Primary research is research collected directly from the research subject/area, by the researcher. It usually involves the researcher going into the market place (field) to find the information they are looking for. If the researcher does not go into the field they may send or place something into the field to record information for them. Secondary research involves looking at published documents and can be carried out from the researcher's desk/computer.
Secondary research will provide the results of research carried out by other people. Click here for further information about secondary research.
Primary Data Collection Methods
Primary data collection methods include observations, interviews and trials. The appropriate method of research will depend on the aim of the research and the time, money and resources available to the researcher. Each research method has its limitations and margin of error; research analysis will need to take these into account.
Trained observers or cameras will record how people behave in a certain situation e.g. how consumer respond to an organisation's customer service. Click on this link for further information about research through observations.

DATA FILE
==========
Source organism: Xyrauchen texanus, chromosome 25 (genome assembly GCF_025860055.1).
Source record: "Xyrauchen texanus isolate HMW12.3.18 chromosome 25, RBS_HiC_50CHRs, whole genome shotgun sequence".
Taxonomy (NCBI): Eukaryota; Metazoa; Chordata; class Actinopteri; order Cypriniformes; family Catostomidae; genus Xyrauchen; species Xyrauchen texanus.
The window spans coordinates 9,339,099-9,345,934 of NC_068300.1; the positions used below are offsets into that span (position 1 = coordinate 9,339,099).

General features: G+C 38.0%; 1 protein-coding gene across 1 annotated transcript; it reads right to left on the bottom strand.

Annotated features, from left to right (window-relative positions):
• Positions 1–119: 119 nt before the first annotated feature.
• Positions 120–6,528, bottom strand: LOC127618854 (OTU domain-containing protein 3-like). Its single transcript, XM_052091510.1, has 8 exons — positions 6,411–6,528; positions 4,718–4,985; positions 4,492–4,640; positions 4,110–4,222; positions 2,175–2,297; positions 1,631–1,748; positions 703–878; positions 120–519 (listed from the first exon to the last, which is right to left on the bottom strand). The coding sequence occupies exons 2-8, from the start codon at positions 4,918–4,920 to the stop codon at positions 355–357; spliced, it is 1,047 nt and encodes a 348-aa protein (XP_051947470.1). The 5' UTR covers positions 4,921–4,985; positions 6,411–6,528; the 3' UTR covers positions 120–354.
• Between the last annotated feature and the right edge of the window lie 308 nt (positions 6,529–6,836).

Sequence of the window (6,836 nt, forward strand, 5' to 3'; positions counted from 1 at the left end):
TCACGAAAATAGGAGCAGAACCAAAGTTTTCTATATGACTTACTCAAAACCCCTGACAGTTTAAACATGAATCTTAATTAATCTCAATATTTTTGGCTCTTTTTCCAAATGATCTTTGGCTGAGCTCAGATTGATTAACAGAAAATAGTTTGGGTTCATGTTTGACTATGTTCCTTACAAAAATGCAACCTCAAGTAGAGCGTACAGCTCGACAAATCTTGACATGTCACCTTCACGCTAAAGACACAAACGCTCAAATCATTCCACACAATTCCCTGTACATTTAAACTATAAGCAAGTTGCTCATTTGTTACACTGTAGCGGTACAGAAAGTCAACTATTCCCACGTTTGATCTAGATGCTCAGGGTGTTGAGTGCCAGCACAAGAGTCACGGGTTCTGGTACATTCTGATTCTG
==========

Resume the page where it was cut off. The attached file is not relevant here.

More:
Face to face interviews will take place between an interviewer and the respondent in their home, a location chosen by the interviewer or a public place such as a shopping centre. The interviewer will ask the respondent/interviewee questions and record their responses. Interviews can also be carried out on the telephone; for telephone interviews the researcher will ring the person they would like to interview or make a number of random telephone calls so that they have a varied selection of respondents.
Experiments and Trials
This involves using a new approach, new strategy or new product at a small selection of sites for a set period of time. The results are closely monitored and used to design future strategy and products.
Forms containing questions designed to find out people's opinion about a particular subject are posted to a group of people. Completed forms are analysed to draw out the information required.
A group of people are invited to join a discussion about a particular subject. The chair person (moderator) will introduce the discussion topics and ensure everybody has a chance to express their opinions. The group will be usually be allocated a set time to discuss each topic. The aim of the focus group is to produce
qualitative data (opinions and attitudes) on the topic being discussed.